Researchers pinpoint possible way to prevent permanent hearing loss caused by common childhood cancer drug
University of Alberta scientists have identified a receptor in cells that could be key to preventing permanent hearing loss in childhood cancer survivors who are being treated with the drug cisplatin. The researchers believe by inhibiting the receptor, they may be able to eliminate toxic side-effects from the drug that cause hearing loss.
Cisplatin is an incredibly effective chemotherapeutic when it comes to treating solid tumours in children, contributing to an 80 per cent overall survival rate over five years, according to U of A researcher Amit Bhavsar, an assistant professor in the Department of Medical Microbiology & Immunology. The problem has always been with the side effects. Nearly 100 per cent of patients who receive higher doses of cisplatin show some degree of permanent hearing loss. The ability to prevent this side-effect would dramatically improve the quality of life of childhood cancer survivors after they recover from the disease.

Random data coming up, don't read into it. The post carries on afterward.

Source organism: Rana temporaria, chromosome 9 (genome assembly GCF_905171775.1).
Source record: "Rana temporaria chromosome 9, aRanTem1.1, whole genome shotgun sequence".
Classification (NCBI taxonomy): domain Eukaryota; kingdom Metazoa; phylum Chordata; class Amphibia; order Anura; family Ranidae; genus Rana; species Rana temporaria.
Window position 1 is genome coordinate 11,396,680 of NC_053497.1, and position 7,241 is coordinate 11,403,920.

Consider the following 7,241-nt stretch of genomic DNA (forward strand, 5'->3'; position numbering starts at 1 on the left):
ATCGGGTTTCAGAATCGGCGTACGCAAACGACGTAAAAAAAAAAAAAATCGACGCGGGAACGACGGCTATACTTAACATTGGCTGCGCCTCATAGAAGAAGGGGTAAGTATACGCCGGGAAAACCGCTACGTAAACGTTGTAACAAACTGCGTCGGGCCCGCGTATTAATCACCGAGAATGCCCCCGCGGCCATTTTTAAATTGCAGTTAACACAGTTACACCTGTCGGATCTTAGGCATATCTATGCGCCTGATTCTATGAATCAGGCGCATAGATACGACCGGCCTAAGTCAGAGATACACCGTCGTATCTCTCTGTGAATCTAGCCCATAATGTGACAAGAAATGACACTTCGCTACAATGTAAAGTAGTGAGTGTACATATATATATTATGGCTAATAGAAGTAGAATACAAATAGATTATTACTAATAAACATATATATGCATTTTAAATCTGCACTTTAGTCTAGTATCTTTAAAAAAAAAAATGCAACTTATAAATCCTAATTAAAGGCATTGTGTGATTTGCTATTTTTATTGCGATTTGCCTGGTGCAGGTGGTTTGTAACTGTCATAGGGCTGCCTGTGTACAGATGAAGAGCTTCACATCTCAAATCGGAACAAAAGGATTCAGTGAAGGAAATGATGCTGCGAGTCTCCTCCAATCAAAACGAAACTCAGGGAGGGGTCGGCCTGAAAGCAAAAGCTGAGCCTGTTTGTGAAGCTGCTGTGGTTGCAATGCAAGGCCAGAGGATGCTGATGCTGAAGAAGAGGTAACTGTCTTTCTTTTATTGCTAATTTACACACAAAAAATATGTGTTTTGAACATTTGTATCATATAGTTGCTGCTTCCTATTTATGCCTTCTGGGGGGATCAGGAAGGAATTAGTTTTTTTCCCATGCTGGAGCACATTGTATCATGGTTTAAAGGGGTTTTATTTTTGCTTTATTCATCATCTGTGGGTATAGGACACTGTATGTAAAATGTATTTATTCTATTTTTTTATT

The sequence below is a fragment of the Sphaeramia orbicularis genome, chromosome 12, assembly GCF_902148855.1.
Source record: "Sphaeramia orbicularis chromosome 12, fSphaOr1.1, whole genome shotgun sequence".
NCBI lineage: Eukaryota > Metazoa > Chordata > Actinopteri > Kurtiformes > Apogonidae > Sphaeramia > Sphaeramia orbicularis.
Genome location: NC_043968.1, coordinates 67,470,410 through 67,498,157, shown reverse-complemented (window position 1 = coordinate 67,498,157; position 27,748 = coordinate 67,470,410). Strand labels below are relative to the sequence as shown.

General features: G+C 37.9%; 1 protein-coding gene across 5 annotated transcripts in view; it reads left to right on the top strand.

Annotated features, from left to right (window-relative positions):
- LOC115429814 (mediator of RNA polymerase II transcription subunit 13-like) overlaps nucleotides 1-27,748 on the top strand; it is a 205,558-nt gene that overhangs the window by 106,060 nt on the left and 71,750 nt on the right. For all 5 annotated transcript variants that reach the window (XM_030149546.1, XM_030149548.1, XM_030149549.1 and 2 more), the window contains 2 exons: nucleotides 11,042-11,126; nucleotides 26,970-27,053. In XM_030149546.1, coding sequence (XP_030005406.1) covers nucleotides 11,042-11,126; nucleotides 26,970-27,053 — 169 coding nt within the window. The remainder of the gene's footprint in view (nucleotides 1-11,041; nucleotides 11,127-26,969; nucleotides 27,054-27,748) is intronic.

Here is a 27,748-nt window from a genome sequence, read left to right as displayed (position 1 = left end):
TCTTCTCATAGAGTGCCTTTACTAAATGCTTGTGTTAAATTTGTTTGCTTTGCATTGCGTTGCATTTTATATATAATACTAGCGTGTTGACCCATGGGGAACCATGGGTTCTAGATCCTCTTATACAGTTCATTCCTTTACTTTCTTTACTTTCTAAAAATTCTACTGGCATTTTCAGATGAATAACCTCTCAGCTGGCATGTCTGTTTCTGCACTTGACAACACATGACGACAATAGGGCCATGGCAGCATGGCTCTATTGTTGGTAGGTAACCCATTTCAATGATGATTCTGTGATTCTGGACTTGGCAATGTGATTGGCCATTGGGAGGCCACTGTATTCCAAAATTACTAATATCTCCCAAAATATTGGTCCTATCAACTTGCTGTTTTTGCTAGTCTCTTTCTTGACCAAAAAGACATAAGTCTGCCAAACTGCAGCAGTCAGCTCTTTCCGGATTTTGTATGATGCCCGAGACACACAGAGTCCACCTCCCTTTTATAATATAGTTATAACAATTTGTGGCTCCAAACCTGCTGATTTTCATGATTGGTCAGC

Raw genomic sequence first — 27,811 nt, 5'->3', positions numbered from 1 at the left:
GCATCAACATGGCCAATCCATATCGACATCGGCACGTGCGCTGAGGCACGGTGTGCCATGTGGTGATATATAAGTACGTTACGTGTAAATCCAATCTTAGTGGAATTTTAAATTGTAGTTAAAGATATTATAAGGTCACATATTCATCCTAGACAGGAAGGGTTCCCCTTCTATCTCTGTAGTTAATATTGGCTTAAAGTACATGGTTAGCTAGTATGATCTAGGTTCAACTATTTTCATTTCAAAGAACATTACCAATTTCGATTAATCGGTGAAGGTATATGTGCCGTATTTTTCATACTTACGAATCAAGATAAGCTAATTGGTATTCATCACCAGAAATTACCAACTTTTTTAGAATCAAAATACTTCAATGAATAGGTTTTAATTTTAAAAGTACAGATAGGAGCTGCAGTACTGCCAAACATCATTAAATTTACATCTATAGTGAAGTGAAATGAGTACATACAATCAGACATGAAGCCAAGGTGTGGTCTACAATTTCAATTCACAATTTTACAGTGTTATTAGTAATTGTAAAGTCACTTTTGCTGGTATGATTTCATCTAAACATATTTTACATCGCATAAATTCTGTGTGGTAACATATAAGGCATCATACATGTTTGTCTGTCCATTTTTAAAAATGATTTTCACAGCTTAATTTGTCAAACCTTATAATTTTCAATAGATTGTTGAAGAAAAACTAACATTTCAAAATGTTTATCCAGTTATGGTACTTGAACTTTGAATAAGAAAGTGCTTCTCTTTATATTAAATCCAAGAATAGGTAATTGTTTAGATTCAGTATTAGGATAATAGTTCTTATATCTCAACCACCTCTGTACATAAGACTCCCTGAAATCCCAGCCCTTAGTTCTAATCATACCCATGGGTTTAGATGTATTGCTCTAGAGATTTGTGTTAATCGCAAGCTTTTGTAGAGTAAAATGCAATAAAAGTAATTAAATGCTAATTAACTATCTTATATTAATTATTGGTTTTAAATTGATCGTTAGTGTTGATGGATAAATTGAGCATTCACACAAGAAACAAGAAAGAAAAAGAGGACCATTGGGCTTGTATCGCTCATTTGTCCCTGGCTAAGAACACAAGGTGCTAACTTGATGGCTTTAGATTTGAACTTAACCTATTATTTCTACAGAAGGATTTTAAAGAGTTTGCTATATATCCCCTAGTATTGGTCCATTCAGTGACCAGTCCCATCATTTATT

As Bhavsar explains, many researchers look at cisplatin’s damaging side effects from the angle of genetics, trying to determine underlying risk factors for hearing loss or examine how it works as a chemotherapeutic. A fair amount was known about the progression of hearing loss as a side-effect, but it was the initial spark—the instigating factor kicking everything off—that remained a mystery.